I’ve been the prophet of doom for some time in education sector dialogue in Tanzania, pointing out that the fairly static school enrolment information, coupled with the rapidly expanding demographics (a fertility rate close to 5 children per woman), means that increasing volumes of children are either never enrolling, enrolling late or dropping out early from primary school. Some recent analysis of the 2012 population census estimates that non-attendance (parent-reported, and usually lower than school-reported enrolment) is high, close to two million of 7-13 year-olds are out of school. An additional 800,000 6 year-olds (over half the population) are yet to enrol in pre- or primary school.
These numbers may be disputed, but they should provide food for thought to the new President, John Magufuli, who is keen to offer free primary and secondary education. How can this strategy be made universal and leave no child left behind?
It was really heartening in November to visit poor rural areas of Simiyu and Mara region in Northern Tanzania, where the DFID financed EQUIP-T programme was tackling this problem head on, through the School Readiness Programme (SRP) initiative.
Recognising three key factors leading to late or non-enrolment: distance from school, poverty and non-Swahili speaking; EQUIP-T has supported the local education managers in 7 regions to establish SRP classes in 1,000 locations. Some in schools, others in communities without schools, they introduce a 12 week course of play, storytelling and interactive learning sessions to prepare 6-7 year-old children to enrol formally in school next year. Using a curriculum prepared by the Tanzanian Institute of Education, based around a series of colourful story books, local volunteer teachers were rapidly trained to lead the classes and develop their own colourful teaching aids and wall hangings.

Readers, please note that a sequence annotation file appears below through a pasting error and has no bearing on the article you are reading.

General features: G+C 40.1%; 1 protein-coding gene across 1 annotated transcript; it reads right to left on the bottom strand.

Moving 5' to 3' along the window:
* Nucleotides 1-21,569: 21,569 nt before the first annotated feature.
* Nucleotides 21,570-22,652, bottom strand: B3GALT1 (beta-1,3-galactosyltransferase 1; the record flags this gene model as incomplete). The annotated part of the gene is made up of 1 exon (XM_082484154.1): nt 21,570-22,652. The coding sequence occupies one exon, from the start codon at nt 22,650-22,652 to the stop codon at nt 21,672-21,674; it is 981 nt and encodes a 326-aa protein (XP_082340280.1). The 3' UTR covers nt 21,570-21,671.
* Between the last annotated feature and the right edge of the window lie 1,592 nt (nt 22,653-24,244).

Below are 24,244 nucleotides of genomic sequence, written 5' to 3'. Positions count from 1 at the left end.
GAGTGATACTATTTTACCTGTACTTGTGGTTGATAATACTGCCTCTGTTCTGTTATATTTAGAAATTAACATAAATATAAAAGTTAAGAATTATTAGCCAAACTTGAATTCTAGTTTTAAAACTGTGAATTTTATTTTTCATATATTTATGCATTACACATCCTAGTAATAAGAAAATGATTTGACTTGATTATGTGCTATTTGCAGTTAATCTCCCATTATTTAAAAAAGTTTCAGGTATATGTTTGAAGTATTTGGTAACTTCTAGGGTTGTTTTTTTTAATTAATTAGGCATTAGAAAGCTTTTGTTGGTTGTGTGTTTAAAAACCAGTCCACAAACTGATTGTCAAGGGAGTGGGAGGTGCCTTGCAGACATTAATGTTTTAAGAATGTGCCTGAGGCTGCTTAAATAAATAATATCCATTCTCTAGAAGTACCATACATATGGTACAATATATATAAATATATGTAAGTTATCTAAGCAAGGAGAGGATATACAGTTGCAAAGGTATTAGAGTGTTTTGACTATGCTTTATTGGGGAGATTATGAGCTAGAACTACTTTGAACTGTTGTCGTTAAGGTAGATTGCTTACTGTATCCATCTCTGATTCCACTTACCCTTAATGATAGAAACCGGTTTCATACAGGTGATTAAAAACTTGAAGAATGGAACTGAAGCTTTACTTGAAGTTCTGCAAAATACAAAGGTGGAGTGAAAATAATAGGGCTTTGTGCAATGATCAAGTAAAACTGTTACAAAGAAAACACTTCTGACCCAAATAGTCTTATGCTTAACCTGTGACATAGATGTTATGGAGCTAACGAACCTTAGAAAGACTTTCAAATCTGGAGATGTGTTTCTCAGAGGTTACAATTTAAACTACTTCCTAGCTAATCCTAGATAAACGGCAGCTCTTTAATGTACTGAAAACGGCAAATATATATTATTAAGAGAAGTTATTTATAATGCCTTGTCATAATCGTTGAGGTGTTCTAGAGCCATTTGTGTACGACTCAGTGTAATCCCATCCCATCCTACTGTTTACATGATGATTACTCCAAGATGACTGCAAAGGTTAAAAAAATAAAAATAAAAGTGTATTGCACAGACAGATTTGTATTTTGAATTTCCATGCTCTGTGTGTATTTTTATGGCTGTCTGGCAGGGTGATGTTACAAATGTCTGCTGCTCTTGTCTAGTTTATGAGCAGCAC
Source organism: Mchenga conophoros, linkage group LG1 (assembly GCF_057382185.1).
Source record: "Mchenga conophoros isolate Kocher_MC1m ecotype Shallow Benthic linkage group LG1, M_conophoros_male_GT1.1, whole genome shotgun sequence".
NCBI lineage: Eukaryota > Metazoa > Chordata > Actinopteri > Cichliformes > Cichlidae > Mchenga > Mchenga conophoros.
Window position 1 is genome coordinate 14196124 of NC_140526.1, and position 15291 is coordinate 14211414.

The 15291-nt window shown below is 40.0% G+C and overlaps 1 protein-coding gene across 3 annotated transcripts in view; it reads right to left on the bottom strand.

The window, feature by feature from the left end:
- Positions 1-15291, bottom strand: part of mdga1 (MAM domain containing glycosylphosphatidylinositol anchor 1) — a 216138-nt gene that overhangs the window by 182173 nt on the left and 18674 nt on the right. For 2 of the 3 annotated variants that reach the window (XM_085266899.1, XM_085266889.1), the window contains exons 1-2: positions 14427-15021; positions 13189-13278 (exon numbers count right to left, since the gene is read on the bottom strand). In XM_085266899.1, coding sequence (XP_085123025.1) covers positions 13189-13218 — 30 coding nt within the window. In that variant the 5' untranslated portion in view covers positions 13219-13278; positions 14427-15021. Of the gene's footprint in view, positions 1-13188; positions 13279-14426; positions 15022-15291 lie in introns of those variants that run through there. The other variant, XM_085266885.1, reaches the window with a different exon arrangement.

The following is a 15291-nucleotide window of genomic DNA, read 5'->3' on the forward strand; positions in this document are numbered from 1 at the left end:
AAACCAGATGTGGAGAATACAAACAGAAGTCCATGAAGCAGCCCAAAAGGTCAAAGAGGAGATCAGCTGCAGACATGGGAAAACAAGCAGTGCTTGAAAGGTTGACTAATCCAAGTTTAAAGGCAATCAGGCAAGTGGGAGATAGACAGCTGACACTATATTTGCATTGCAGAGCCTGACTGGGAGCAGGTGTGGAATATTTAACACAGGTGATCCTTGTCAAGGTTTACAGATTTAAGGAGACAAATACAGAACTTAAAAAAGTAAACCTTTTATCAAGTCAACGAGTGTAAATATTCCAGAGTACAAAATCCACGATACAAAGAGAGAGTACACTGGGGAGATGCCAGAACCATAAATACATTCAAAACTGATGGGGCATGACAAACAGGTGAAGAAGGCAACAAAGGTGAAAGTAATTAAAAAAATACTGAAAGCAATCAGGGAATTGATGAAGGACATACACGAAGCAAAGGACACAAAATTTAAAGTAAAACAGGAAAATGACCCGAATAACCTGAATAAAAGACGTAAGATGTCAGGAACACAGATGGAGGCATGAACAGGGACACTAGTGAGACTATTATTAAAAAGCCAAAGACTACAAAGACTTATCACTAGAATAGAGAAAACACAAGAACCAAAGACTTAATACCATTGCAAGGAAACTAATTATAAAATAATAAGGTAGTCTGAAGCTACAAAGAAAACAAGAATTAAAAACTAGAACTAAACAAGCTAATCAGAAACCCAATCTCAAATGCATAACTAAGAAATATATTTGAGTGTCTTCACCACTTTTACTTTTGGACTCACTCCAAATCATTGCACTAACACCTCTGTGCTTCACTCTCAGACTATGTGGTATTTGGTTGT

Each of the SRP classes was expected to take 50, but in many communities over 100 enrolled – in one, my colleagues witnessed over 200 children packed in to an overflowing room. At the class I joined in Mwamigongwa Primary School, there were some children as old as 10; it was tapping an unmet demand for education – if it was made accessible, fun and porridge was on offer!
The SRP classes were very popular and the teachers and communities were very proud of the difference they were making. However, with success comes the problem of successful next steps. How many of these 50,000 extra children will be able to enrol in the 1st grade of primary next term and will the older children be able to learn adequately together with younger children? How will the extra classroom space, resources and teachers needed be resourced and located? Can the community-based SRP classes be upgraded somehow to satellite primary campuses? If not, will the distance to existing primary school deter enrolment? Should new SRP classes be started? If yes, how will the curriculum be differentiated from the full one-year pre-primary curriculum?
These are critical problems I hope EQUIP-T can support Tanzania to tackle; late admission into primary school is very common in rural areas. I visited a 1st grade class where over half the class were aged over 8, and included at least six 11 year-olds. Many will never complete secondary school, especially girls who are often married in their mid-teens. But they all deserve a decent basic education; Tanzania’s future prosperity depends on it.
By Ian Attfield, DFID Education Adviser Tanzania